The Difference Between Dependent and Independent Clauses

Some clauses have an indie feel to them.

Grammar teachers will sometimes talk about dependent clauses and independent clauses. What’s the difference between them? On what is a clause dependent or not dependent?

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And what about the clauses that are still on their parents' family plans?

First, let's start with the word clause. A clause is a part of a sentence that contains a subject and some kind of predicate. The sentence “After the rain stopped, we went out on our bikes” contains two clauses: “the rain stopped” and “we went out on our bikes.” The subjects rain and we are given something to do, thereby completing the idea.

By definition, a dependent clause does not form a simple sentence by itself. Also called a subordinate clause, it is connected to the main clause of a sentence by a conjunction such as that or when.

Take this example:

I went out on the bike that Mary gave me for my birthday.

The main clause of the sentence is “I went out on the bike”—a complete idea that can stand on its own as a complete sentence. The words that follow (“that Mary gave me for my birthday”) are a dependent clause, acting subordinate to the main clause. They contain a complete idea in their own right, including a subject and corresponding verb (“Mary gave”), but the existence of the subordinating conjunction that indicates that the clause cannot stand on its own as a sentence. It depends on the main clause, because the main clause contains the object (“bike”) that the verb in the dependent clause (“gave”) targets.

An independent clause, in contrast, can stand alone as a complete simple sentence even though it is usually functioning as part of a larger sentence. For a sentence to be complete, all it needs is a subject and a verb: “She sighed.” No part of the sentence depends on some element expressed outside the sentence.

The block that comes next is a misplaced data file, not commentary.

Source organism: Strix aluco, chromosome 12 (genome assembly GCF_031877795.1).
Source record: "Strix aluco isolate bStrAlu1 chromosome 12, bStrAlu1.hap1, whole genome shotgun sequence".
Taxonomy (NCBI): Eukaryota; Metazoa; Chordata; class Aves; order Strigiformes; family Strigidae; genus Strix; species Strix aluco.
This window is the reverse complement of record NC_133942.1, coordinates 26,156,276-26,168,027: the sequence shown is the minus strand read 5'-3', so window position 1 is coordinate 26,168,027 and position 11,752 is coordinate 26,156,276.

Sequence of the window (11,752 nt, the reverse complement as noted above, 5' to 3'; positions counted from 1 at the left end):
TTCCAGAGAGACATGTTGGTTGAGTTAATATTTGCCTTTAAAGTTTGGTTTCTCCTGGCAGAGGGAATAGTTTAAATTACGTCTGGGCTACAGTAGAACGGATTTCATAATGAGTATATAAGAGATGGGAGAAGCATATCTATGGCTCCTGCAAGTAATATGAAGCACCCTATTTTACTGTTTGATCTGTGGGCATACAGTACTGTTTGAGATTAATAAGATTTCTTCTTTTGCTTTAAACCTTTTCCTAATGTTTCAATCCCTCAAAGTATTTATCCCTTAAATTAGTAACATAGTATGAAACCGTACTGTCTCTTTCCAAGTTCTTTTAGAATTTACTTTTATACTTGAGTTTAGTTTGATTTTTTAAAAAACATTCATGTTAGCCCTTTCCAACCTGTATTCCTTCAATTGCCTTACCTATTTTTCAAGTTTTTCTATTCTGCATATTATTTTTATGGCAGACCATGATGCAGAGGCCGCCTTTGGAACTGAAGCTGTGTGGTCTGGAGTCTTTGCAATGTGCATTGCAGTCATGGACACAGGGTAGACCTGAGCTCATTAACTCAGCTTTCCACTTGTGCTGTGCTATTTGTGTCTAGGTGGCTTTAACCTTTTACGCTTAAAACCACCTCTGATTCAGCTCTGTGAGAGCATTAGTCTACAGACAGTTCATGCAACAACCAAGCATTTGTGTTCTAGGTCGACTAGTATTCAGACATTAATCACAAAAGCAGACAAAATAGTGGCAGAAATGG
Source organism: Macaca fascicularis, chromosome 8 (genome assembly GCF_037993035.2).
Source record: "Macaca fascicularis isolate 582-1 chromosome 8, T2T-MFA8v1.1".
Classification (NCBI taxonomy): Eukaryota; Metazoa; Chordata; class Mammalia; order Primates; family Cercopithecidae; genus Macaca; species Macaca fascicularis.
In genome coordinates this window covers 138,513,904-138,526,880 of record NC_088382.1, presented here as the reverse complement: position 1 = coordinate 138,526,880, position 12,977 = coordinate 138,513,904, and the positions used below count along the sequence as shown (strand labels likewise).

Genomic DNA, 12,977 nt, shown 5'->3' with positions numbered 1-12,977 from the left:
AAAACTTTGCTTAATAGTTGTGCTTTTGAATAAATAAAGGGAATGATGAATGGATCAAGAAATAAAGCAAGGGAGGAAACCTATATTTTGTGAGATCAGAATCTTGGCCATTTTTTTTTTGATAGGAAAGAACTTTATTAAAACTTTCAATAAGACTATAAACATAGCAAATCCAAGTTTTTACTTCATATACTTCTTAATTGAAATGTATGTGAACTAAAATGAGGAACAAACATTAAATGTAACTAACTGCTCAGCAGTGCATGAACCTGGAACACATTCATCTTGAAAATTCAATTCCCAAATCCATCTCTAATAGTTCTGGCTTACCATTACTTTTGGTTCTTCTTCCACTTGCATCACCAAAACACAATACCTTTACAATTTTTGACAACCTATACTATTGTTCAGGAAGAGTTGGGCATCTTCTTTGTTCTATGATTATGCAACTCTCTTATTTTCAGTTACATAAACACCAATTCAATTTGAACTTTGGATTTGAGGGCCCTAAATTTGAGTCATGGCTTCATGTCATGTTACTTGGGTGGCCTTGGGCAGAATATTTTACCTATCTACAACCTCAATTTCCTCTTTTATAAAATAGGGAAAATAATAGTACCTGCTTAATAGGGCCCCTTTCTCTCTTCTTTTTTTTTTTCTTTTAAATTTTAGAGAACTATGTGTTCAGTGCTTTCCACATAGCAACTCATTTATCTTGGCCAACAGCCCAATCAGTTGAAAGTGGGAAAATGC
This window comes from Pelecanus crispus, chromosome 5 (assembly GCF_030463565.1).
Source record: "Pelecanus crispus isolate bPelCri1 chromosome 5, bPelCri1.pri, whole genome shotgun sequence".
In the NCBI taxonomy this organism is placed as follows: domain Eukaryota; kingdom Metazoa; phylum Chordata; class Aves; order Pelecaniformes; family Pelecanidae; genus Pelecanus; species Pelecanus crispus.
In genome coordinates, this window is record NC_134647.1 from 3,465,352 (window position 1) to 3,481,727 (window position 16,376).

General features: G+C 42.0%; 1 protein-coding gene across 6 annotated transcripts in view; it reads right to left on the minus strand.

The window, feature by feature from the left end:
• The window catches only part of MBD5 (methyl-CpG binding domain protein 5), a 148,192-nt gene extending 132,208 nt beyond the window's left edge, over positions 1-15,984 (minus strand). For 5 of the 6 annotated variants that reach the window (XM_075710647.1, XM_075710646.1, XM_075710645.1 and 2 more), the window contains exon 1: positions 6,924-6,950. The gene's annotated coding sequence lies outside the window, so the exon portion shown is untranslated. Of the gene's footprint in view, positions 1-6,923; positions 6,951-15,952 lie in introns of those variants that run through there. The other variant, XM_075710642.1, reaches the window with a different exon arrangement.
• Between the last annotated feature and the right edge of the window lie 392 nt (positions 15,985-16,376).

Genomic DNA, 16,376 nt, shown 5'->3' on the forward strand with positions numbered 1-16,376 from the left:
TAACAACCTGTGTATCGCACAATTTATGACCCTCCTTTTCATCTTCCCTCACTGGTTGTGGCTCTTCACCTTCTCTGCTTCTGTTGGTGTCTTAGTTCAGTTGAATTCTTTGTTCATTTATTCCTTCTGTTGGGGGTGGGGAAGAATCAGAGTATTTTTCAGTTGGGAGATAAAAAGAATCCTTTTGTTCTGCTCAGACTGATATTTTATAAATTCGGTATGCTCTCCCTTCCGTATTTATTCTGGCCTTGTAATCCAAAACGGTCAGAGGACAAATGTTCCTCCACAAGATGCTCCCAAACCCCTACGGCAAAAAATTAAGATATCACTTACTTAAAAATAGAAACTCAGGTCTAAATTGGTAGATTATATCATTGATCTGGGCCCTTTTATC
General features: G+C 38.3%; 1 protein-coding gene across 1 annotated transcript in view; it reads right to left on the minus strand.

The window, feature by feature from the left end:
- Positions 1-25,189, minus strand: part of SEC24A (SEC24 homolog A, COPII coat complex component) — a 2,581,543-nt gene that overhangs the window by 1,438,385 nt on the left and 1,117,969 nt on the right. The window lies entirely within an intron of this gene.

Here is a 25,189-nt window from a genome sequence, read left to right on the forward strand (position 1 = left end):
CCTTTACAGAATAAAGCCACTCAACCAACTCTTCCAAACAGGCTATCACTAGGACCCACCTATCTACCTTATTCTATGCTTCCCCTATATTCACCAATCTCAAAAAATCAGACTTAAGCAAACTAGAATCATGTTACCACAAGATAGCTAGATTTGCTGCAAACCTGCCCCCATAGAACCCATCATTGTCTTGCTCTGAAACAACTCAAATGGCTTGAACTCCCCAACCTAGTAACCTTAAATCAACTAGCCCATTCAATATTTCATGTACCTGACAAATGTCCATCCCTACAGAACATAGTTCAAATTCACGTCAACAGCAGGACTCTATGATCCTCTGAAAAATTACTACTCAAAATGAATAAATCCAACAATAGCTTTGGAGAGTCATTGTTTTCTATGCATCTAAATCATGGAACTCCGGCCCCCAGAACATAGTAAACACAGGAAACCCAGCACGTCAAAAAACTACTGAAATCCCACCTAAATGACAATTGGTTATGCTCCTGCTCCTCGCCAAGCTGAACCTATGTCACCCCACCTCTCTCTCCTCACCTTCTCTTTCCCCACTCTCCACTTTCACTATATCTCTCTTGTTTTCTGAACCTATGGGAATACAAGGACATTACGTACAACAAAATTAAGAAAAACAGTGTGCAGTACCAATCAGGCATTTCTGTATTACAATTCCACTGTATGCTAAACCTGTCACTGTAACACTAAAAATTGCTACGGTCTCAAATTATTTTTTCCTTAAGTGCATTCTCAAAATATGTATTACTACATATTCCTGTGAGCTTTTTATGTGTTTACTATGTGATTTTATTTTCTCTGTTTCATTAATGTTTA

In many cases, in fact, the only thing that distinguishes an independent clause from a dependent clause is the presence of a subordinating conjunction. Consider what the addition of a subordinating conjunction does to these examples:

Independent: We arrived early to the party.

Dependent: when we arrived early to the party

Full sentence: The host was surprised when we arrived early to the party.

Independent: The store doesn’t open until 10:00 AM.

Dependent: since the store doesn’t open until 10:00 AM

Full sentence: Since the store doesn’t open until 10:00 AM, we have time to get some breakfast first.

Independent: The forecast calls for rain.

Dependent: although the forecast calls for rain

Full sentence: Although the forecast calls for rain, we are going ahead with our plans for the hike.

The dependent clauses in these examples make no sense on their own as complete thoughts, because the subordinating conjunctions that are attached to them (when, since, although) depend on information outside of the clause. (They do, however, all seem like pretty normal text messages.)